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Thread: Need Help with Dual shield mig

  1. #1

    Default Need Help with Dual shield mig

    keep getting these little long pits that look like a worm crawled through the puddle.

    INFO: I am using .045 Lincoln outershield elite in my Power Mig 255. I installed the proper feed rollers, liner, and tip. Setting the voltage at 26 and wire speed at 350ipm (per specs) I set out welding a lap joint on 1/4" plate. Got the worm lines. changed polarity, got the worm lines. adjusted voltage and wire speed repeatedly for 20 3" passes, still worms. went from dragging to pushing, worms. went from making c's to e's, worm tracks. i even got desperate and used a stick type whip and pause, worms. adjusted gas several times ranging from 25 to 40cfh, still the same.


    i am at the end of my patience and would appreciate any input. I believe the proper acronym is FCAW-G. I was told this is the way to go for my type of ag-industrial welding due to penetration and versatility.

    Also I don't have a bottle of pure CO2 on hand, running Ar/ CO2 and have Ar on the TIG cart and Tri-Mix sitting the benches.

    i am thinking maybe slow down and put up with big bubbly welds?
    Lincoln Power Mig 255
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  2. #2

    Default

    Can you post some pictures?
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  3. #3

    Default

    I'm guessing the wire size is too big for the welder unless you have it connected to 3 phase power, .045 wire is pretty big wire if you only have 250 amps on single phase power. Try a smaller wire size and see what happens , one other thing 350 wire speed is too fast try 200 -250

    let us know your result
    Last edited by geezer; 03-26-2011 at 01:21 AM. Reason: wrong info

  4. #4
    Join Date
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    Default

    I too think the feed is too fast, but I think 260 to 290 should be right.

    The manual in my Hobart confirms that. Also, is 26 the starting voltage or the actual welding voltage?
    My chart shows a start voltage of either 26 or 28, but it slopes to 20 (or 22) during the welding process. Based upon the 2 recommended settings for .045 wire
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  5. #5

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    I am working on uploading pix.

    the welder does a good job running .045 solid wire so i don't suspect the flux core wire is too big, however i use .035 L56 wire for about everything else.

    The specs on the wire show DC+ 22-25v @ 175ipm, 24-27v @ 250ipm, 25-28v @ 300ipm, 26-29v @ 350ipm, 27-20v 350ipm.

    i ran all of above settings thinking it just shows each setting for different speeds and base metal thickness. i stopped at the last setting because the next setting in specs shows a 260amp current and my machine tops out at 255A. I did later run it higher but with little success (looked like dog butt)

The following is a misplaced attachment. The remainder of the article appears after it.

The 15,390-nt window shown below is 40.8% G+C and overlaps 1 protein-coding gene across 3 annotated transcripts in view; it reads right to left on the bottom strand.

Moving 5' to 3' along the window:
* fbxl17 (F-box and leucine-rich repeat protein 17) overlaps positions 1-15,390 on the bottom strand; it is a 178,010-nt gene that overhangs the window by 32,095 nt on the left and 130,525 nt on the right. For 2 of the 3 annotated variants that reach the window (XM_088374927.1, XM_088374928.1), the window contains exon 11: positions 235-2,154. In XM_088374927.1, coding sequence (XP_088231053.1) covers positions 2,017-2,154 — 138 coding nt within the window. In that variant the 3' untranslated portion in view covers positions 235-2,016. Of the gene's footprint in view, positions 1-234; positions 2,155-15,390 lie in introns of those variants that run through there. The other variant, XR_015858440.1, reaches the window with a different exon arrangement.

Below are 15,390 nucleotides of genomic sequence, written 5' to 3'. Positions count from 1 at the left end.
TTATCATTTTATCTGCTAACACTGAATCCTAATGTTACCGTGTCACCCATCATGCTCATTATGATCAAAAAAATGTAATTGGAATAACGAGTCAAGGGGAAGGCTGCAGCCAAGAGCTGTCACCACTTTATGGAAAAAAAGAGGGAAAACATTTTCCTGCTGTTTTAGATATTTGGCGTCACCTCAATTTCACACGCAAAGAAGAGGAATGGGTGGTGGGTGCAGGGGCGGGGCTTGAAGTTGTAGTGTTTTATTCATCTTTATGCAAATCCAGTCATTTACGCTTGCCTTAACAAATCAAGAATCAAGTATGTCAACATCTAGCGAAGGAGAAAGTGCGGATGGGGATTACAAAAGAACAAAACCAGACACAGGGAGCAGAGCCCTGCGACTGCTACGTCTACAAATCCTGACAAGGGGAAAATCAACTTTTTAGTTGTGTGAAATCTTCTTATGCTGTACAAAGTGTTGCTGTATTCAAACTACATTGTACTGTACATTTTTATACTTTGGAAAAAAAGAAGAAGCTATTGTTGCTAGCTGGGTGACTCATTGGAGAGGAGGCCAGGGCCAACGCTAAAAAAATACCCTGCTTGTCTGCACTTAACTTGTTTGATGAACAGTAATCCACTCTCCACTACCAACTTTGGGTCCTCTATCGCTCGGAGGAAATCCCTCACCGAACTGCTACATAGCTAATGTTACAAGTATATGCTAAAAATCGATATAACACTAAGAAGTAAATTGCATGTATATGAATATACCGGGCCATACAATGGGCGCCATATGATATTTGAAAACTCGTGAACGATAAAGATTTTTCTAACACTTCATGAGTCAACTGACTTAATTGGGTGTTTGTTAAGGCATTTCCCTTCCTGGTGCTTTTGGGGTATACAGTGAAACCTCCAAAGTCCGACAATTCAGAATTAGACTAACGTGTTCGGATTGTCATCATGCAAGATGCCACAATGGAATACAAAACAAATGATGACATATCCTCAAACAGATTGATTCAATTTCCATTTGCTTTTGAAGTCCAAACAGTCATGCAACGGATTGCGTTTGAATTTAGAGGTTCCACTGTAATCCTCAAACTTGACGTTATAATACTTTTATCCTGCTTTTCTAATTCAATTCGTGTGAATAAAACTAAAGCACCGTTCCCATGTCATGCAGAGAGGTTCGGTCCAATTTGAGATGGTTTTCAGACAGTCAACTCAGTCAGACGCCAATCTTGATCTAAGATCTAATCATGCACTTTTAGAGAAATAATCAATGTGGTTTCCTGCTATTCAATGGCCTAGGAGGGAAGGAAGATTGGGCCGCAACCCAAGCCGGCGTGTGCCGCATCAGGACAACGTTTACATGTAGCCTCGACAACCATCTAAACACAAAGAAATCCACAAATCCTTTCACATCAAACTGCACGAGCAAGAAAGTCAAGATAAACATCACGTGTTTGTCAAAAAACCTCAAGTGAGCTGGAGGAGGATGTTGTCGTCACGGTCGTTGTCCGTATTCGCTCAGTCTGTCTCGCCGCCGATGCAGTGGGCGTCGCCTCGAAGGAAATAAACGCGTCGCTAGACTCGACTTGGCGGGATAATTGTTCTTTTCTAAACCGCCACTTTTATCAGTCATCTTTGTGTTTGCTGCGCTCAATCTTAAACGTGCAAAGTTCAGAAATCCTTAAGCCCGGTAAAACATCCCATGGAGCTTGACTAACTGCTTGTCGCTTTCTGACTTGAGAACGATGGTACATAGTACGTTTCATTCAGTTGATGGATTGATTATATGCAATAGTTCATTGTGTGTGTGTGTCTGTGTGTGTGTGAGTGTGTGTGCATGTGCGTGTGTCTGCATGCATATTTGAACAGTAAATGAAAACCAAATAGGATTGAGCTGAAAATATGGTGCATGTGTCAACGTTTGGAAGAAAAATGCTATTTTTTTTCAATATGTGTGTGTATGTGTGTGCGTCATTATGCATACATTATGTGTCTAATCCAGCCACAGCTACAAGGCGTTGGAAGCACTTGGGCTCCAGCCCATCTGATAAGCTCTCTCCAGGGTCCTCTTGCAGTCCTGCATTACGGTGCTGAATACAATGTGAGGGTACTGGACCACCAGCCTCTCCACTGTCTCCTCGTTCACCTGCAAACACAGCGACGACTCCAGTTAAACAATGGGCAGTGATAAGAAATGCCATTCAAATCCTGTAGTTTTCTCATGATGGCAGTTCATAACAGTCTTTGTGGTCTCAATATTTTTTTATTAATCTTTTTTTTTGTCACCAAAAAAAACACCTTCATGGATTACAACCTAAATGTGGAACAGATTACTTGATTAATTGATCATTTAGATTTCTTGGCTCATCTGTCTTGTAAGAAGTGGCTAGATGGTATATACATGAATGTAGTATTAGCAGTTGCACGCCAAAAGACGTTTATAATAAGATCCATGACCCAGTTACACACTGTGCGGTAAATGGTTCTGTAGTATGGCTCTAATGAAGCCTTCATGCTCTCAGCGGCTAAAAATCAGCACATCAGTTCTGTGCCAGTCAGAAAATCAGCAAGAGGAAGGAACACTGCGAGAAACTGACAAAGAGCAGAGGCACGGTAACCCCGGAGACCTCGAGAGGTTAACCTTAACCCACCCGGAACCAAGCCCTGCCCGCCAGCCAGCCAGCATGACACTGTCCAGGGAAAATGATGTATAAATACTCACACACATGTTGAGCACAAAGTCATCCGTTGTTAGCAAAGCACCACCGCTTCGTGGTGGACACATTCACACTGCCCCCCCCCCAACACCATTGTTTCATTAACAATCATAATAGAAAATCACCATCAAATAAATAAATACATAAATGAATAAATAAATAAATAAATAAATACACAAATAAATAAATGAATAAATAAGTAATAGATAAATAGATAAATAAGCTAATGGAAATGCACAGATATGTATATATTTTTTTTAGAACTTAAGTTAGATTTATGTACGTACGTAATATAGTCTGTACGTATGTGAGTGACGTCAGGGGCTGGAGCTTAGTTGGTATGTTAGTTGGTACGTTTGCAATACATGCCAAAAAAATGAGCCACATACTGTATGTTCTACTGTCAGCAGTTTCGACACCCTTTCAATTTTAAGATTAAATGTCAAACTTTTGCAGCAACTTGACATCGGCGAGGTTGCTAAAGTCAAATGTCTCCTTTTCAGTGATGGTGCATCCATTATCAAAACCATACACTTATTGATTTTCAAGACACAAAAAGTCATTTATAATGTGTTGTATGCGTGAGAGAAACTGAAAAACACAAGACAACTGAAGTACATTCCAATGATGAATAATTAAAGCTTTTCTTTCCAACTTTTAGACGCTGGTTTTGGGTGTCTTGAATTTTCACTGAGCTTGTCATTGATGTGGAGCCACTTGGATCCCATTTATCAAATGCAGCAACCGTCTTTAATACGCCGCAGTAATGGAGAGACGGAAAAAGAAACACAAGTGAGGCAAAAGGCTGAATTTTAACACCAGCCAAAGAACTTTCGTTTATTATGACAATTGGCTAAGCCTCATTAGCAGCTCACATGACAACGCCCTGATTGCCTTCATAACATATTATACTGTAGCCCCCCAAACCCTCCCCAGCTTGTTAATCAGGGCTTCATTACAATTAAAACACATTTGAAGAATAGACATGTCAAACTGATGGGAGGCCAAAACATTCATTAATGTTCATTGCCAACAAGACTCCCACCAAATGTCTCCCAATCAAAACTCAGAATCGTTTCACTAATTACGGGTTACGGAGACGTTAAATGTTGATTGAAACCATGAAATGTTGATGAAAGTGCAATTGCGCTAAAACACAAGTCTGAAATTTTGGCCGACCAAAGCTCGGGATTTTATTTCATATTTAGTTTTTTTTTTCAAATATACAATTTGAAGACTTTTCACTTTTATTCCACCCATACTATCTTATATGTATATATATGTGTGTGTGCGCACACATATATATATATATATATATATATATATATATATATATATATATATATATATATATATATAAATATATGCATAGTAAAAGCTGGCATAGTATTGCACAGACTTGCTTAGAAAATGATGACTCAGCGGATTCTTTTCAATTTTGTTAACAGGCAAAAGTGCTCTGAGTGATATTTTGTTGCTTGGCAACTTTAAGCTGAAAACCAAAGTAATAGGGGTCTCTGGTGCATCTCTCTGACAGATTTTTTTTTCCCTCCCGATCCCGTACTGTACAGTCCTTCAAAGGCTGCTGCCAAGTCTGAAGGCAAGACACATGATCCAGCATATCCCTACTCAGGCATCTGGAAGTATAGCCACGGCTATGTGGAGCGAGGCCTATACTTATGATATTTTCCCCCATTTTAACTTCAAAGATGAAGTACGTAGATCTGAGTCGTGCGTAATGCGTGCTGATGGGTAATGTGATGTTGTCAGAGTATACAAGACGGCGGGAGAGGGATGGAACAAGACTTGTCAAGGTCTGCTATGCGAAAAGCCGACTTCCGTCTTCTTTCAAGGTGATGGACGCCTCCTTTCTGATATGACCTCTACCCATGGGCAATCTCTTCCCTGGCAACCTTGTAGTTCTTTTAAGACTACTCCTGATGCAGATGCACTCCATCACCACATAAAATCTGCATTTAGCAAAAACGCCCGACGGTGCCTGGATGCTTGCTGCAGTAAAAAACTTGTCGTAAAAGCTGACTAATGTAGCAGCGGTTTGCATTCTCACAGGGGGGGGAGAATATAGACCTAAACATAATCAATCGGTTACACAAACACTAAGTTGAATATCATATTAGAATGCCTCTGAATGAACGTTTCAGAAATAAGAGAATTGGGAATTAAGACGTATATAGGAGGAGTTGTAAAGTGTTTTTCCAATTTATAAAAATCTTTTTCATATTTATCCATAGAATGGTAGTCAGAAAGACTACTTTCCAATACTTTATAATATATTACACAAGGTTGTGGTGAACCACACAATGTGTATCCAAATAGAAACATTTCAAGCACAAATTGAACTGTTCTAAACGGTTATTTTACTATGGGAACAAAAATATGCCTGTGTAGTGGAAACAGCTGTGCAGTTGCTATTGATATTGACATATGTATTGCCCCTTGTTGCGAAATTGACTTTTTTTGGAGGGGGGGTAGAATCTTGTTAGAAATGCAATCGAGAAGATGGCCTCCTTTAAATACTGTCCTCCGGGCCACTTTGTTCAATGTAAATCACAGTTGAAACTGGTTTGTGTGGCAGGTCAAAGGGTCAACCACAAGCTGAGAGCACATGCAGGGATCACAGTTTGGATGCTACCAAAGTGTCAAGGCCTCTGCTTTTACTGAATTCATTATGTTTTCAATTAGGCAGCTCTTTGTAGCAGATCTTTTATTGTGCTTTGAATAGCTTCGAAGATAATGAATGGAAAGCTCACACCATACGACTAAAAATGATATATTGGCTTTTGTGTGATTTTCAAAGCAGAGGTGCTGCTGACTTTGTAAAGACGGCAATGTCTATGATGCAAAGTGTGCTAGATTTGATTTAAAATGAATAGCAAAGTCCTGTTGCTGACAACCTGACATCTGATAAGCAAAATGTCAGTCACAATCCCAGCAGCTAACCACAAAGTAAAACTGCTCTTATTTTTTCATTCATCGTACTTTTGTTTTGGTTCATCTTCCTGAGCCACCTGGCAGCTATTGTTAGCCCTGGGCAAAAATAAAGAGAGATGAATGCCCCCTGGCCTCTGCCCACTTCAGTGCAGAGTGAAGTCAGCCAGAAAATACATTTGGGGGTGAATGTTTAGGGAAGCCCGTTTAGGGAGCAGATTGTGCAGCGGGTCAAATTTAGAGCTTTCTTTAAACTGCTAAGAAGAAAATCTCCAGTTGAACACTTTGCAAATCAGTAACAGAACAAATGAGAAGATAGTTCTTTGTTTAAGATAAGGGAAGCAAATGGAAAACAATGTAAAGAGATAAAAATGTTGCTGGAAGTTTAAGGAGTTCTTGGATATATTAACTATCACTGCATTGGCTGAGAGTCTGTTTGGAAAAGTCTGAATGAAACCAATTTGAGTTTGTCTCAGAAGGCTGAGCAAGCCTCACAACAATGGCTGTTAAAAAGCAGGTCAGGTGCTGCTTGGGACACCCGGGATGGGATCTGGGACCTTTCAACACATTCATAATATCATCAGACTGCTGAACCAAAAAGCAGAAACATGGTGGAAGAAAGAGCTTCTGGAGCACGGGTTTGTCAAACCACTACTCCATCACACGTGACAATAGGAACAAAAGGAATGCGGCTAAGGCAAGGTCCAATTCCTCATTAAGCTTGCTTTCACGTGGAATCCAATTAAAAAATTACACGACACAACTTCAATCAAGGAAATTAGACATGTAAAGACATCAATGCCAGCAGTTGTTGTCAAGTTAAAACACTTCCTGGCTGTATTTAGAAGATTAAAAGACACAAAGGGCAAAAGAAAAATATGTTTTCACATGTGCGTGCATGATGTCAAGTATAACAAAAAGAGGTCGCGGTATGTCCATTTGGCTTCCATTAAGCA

26volts is starting point and wire speed could be it, the best weld came from 23 volts @ 180ipm. it had the same craters but aside from that the weld was ok, the higher settings seemed to spatter more and look horrible. i cut up a couple welds and there were not pockets inside the weld just the nasty trenches in the surface that look like a crack waiting to happen.

    hope to have pix soon, thanks for all the help so far
    Lincoln Power Mig 255
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    Power Tig 250ex and 300 cooler

  6. #6

    Default

    first 2 i ran my usual .035 just to make sure i didn't bump my head and loose all ability to make decent looking bubble gum!
    Lincoln Power Mig 255
    Lincoln Pro Cut 25
    Power Tig 250ex and 300 cooler

  7. #7

    Default

    welder label and box lid from wire
    Lincoln Power Mig 255
    Lincoln Pro Cut 25
    Power Tig 250ex and 300 cooler

  8. #8

    Default

    Sometimes you have to go with what you know, your .035 welds look great, want more penetration change the gas to CO2, as far as the .045 wire goes I would dump it, could be bad wire who knows. Give that roll of wire to somebody who uses it to see how they make out with it.

  9. #9

    Default

    Geezer, that was my thought after two days of messing with it but I hate to give up. I don't need to be able to weld it....I just want to. It's kind of a curse, I always push to learn new things, even when it is a waste of time.

    I thought this process would be a lot easier to get on to, so far i have invested more time and energy than I did with TIG and have yet to produce a weld I am happy with.

    For now I am taking your advice and swapping back to my solid wire I have grown to love but I will not give up on dual shield, if just to be able to say....." Yea, I can do that"

    Thanks for the advice
    Lincoln Power Mig 255
    Lincoln Pro Cut 25
    Power Tig 250ex and 300 cooler

  10. #10

    Default

    Quote Originally Posted by geezer View Post
    Sometimes you have to go with what you know, your .035 welds look great, want more penetration change the gas to CO2, as far as the .045 wire goes I would dump it, could be bad wire who knows. Give that roll of wire to somebody who uses it to see how they make out with it.
    I'm with geezer on this too.

    The only other thing I can think of is that maybe the shielding gas and flux are not playing nicely.

    Did you try running without gas to see what the welds look like? Then maybe add/increase the gas flow rate to see what effect its having on the bead?
    Last edited by kenwhite; 03-28-2011 at 12:39 PM.
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  11. #11

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    Pull with the gun and see if that helps. Also a fast osillation and tighter arc will help. A little more prep will help too. It looks like some gas may be getting trapped under the weld.